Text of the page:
College Essays Samples Free

Personal

Personal Statement admission essay When I look into the window and see the new day, I realize that my destiny is in my hands, and that I fully responsible for promoting my personal betterment and the betterment of my relatives.Adversity, honesty, loyalty and devotion to studies, motivation and commitment are going to become the essential elements of my close knowledge relationships with the University.

Importance of college education essay What is college education? It is a chance to find new ways to increase my benefits. The recent research shows that obtaining college education will be beneficial for me both as a student and a future professional. The main focus of my studies will be studying in the areas of arts, natural sciences and humanities.

Student Application Essay Well, the backpack of my life which I carry every day, has a lot in it. I left US when I was only 7 years old and from that moment and on my life became different. I changed countries, changes cities, changed schools… I have attended the best private schools but the necessity to be successful at school was not my priority. I was never bad, I tested well, but still academic recognition was not my main focus.

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Any experience or job in your life can make a great essay! This student wrote about interacting with various characters at her job at a drive-thru window and how that helped form portals to other peoples’ worlds outside of her own.

The drive-thru monitor on the wall quietly clicks whenever a person pulls up to the menu screen. It’s so subtle I didn’t notice it my first two months working at Freddy’s, the retro fast-food restaurant looming over Fairfax’s clogged stretch of Route 50. But, after months of giving out greasy burgers, I have become attuned to it. Now, from the cacophony of kitchen clangs I can easily pick out that click which transports me from my world of fry oil into the lives of those waiting in the drive-thru.

*Click*
A languid male voice drifts into my ear. He orders tenders, with a side of cheese sauce. “How much cheese sauce is in a cup?” he frets, concerned over the associated 80 cent charge. The answer is two ounces, and he is right to worry. It’s a rip-off.
After I answer him, my headset goes quiet for a second. Finally, his voice crackles through.
“Do you sell cheese sauce by the gallon?”
*Click*
A man orders two steakburgers and two pints of custard.
Minutes later, he reaches my window. I lean out to take his credit card, only to meet the warm tongue of a wizened dog.
The man apologizes: “She just loves your restaurant.”
I look at the dog, her nose stretching out of the car and resting on the window ledge, then look at the order he had given me.
Once I hand him his food, the dog sniffs one of the pints.
“No!” he reprimands. “Only after you eat your dinner.”
He sets a burger between her paws, then speeds away.
*Click*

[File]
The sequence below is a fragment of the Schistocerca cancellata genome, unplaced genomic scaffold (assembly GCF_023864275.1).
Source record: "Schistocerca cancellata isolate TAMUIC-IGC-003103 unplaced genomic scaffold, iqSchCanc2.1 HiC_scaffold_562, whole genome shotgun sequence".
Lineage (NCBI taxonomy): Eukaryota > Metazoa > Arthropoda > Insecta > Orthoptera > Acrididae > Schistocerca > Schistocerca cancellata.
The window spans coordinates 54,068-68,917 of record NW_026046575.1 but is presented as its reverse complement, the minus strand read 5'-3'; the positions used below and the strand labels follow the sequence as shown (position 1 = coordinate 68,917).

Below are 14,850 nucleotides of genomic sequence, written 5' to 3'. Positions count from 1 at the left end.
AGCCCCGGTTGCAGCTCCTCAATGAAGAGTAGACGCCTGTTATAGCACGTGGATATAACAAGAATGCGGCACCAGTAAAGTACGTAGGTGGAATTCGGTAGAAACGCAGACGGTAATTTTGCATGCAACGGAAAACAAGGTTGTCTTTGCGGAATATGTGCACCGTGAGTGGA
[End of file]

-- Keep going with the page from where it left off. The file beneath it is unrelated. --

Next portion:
I can’t understand the order, but I know that whoever is speaking is from New Jersey. Tommy, pronounced “Tahmee”, apparently has high blood pressure. He orders fries.
“No!” the woman screeches. “No salt!”
They pull up to the window. The man, clad in a Hawaiian shirt, thrusts a crumpled wad of cash in my hand.
The women pushes him back. “Sorry!” she apologizes, “But we’re lost! Never been to Virginia before - we’re trying to find Lynchburg!”
It is 10:45 PM, and Lynchburg is three hours away. We give them an extra side of fries (no salt of course) and directions to a nearby hotel.

For these brief moments, I am part of their lives: in their cars, they are at home. They are surrounded by their trash and listening to their music, dancing with their friends and crying alone, oblivious to the stranger taking their order. On the surface, these people are wildly different; they range from babies clad in Dolphin’s jerseys (“Her first pre-game party!”) to grandmothers out for ladies’ night; college students looking for a cheese sauce fix to parents on a dieting kick (“Chicken sandwich on a lettuce wrap”). But, despite every contrasting characteristic, they all ended up in the same place: my drive-thru, my portal to their worlds.

*Click* It’s a family, squished into a little car. When I hand them their bags, they happily open them and devour the food. The mother asks me for extra napkins, forks, and knives.
“We just moved,” she explains. “And everything is still in boxes.”
I moved a lot as a child, so I know what they’re going through. I give them an entire pack of utensils.
As the car leaves, the kids in the backseat press their faces against the car window and wave. I wave back as the car slowly makes it way toward 50. New to the area, they have yet to adopt the hurried rush that comes with the proximity to DC.

Customers like these help me realize I am not just a passive traveller in this drive-thru - I do not just watch and observe. I laugh and I help and I talk with them, if only for a few moments. They tell me about their lives, and I mention stories from mine. Over my hundreds of hours behind the drive-thru window, thousands of different people have come through, sharing snippets of their diverse lives. All they have in common when they come in is the desire for greasy fast food. However, by the time they leave, they share something else: a nugget of my life.

The drive-thru portal takes me to disparate places; to Lynchburg, to the grocery store to buy cheese sauce, to a new home filled with opportunity and cardboard boxes. It transports me back to my room, where I hug my dog and feed her chicken and treats. It is a portal to the world, hidden in the corner of a fast-food kitchen.

With each click, that door opens. (764)

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